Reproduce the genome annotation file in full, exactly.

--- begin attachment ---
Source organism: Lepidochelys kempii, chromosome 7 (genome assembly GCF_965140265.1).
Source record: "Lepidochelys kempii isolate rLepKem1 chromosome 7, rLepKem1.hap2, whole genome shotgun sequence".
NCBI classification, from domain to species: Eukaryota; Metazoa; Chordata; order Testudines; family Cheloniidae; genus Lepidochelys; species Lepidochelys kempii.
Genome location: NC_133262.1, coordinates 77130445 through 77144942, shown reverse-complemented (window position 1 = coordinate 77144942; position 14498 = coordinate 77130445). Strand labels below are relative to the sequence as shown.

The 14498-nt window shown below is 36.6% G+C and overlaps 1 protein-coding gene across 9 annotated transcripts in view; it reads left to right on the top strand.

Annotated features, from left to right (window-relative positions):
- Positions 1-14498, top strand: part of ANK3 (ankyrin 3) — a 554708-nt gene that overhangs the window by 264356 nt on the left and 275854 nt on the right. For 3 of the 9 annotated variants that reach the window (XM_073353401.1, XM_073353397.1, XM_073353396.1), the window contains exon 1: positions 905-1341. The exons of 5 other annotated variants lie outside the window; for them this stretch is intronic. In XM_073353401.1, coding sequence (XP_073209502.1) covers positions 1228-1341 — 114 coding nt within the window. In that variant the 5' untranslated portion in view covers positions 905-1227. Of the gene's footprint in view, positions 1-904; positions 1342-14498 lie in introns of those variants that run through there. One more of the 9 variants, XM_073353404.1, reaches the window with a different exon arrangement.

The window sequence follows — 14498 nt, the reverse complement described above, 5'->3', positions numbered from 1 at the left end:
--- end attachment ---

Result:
Source organism: Lepidochelys kempii, chromosome 7 (genome assembly GCF_965140265.1).
Source record: "Lepidochelys kempii isolate rLepKem1 chromosome 7, rLepKem1.hap2, whole genome shotgun sequence".
NCBI classification, from domain to species: Eukaryota; Metazoa; Chordata; order Testudines; family Cheloniidae; genus Lepidochelys; species Lepidochelys kempii.
Genome location: NC_133262.1, coordinates 77130445 through 77144942, shown reverse-complemented (window position 1 = coordinate 77144942; position 14498 = coordinate 77130445). Strand labels below are relative to the sequence as shown.

The 14498-nt window shown below is 36.6% G+C and overlaps 1 protein-coding gene across 9 annotated transcripts in view; it reads left to right on the top strand.

Annotated features, from left to right (window-relative positions):
- Positions 1-14498, top strand: part of ANK3 (ankyrin 3) — a 554708-nt gene that overhangs the window by 264356 nt on the left and 275854 nt on the right. For 3 of the 9 annotated variants that reach the window (XM_073353401.1, XM_073353397.1, XM_073353396.1), the window contains exon 1: positions 905-1341. The exons of 5 other annotated variants lie outside the window; for them this stretch is intronic. In XM_073353401.1, coding sequence (XP_073209502.1) covers positions 1228-1341 — 114 coding nt within the window. In that variant the 5' untranslated portion in view covers positions 905-1227. Of the gene's footprint in view, positions 1-904; positions 1342-14498 lie in introns of those variants that run through there. One more of the 9 variants, XM_073353404.1, reaches the window with a different exon arrangement.

The window sequence follows — 14498 nt, the reverse complement described above, 5'->3', positions numbered from 1 at the left end: